Maybe one new escape room theme will be based on evading evil avatars? We think so given the rise of the graphical representations. Avatars exist at the intersection of selfie culture, the desire for personalization, artificial intelligence, and apprehension around human recognition technology. By turning ourselves into cartoons, we free ourselves from having our exact likeness broadcast across the internet, yet we can attribute our likes, dislikes, wants and preferences to a custom, digital version of ourselves.
That got pretty existential pretty quickly. The point is that the use of avatars is growing. The animated figures that got their start in gaming have now entered new arenas like healthcare and education.
Measuring up on ROI
Experiential has long faced criticism for being difficult to measure. And the industry has had enough. Throughout EMS 2019, we connected with agencies and clients serious on how to best evaluate the return on investment (ROI) of experiences. We have proprietary method for ensuring our clients achieve their goals, but found one conversation particularly beneficial when thinking about reporting to clients.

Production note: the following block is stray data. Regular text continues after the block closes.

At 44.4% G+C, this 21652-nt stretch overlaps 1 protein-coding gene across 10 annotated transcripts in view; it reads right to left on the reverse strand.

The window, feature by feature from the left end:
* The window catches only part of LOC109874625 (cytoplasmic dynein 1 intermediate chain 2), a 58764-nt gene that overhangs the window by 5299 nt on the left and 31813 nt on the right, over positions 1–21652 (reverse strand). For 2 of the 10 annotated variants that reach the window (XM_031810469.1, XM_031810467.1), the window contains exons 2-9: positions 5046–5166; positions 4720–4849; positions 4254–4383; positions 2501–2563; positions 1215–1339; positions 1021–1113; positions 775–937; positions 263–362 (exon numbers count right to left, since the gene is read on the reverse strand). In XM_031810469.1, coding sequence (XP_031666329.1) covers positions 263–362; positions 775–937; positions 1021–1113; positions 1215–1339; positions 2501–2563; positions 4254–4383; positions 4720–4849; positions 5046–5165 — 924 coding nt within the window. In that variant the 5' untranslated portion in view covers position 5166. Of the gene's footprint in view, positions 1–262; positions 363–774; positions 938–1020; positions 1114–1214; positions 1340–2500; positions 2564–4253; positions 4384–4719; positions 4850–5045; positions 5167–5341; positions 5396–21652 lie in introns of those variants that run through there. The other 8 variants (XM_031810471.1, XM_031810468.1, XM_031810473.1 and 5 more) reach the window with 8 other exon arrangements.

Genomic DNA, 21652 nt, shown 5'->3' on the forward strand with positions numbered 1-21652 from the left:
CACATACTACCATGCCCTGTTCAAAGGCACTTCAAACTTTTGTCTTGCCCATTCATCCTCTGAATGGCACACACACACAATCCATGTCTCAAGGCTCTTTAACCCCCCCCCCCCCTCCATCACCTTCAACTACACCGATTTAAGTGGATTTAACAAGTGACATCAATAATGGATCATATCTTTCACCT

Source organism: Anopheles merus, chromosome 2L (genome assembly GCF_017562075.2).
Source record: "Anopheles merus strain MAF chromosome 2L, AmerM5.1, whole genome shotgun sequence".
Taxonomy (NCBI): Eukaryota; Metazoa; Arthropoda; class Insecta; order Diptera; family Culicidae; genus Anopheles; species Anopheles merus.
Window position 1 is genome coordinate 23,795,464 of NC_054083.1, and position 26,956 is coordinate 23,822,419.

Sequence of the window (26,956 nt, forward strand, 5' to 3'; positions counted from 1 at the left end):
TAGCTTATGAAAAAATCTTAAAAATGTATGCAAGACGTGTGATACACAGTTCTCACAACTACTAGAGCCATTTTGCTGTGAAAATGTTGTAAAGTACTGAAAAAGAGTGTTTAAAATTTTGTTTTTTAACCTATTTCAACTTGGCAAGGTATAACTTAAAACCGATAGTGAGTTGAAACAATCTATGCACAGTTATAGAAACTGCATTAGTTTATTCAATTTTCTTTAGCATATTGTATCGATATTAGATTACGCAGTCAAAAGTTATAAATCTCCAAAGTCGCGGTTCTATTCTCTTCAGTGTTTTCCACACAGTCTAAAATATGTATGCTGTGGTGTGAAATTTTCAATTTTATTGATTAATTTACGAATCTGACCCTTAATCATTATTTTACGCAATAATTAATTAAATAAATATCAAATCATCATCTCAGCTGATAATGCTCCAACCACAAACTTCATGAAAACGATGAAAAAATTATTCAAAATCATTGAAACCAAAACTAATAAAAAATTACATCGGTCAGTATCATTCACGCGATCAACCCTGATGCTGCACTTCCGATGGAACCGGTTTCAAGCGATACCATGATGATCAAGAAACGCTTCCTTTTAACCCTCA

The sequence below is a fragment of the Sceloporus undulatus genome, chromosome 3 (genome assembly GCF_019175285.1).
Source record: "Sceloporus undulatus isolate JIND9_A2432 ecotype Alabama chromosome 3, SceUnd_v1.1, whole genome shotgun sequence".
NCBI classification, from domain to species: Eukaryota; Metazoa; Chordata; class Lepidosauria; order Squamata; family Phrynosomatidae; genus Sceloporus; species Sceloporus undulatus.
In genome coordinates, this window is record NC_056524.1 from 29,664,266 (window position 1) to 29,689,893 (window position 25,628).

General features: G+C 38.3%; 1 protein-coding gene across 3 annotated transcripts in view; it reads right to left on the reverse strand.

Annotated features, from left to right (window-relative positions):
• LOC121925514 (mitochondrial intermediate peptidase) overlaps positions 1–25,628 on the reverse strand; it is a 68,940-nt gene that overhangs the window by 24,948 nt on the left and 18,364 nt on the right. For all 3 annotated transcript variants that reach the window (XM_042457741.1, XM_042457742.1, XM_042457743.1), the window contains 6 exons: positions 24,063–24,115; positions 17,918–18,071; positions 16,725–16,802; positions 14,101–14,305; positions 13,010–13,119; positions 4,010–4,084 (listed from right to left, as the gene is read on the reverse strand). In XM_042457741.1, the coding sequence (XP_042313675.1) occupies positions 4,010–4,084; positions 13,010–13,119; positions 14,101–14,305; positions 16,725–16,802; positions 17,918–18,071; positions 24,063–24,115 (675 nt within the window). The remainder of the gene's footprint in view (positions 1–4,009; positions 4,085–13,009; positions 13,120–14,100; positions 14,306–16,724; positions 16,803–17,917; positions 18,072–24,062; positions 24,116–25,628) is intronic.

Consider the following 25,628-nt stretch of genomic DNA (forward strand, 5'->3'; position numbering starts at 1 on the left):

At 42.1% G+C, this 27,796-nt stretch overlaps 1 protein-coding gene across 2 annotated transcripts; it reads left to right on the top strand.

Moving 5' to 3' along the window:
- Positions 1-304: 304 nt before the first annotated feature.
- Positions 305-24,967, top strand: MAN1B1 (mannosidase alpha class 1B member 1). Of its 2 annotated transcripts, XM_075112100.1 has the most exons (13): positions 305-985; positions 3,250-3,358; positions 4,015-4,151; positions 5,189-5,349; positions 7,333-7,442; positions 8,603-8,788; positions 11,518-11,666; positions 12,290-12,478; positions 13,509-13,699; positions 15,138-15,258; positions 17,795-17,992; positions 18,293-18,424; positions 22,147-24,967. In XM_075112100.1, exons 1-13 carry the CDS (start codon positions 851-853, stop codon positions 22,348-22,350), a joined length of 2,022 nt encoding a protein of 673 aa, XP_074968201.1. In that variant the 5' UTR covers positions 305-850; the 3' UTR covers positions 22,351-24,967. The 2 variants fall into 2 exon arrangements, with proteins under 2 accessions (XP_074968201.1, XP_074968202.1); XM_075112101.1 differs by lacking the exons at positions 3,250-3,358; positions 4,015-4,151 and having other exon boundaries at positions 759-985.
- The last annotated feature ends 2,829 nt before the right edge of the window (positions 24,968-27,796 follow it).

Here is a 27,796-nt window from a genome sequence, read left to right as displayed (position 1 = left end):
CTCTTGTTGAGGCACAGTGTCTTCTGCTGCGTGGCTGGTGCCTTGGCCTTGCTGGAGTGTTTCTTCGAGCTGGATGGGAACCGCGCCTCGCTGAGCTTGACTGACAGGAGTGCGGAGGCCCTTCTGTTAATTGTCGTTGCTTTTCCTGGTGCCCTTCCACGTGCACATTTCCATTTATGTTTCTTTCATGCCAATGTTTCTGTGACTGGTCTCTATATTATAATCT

In his presentation, Ben Gross of Jack Morton Worldwide stressed that not all outcomes should be treated equally. He broke down measurement into three types: ROI, key performance indicators (KPIs), and insights. Each, he suggested, is most valuable to select functions within a team.
Perhaps Ben’s goal was to prevent his audience from oversharing with (and overwhelming) decision makers. If so, mission accomplished. We agree that different team members get what they most need from different metrics. Just make sure all parties can access any additional information they need.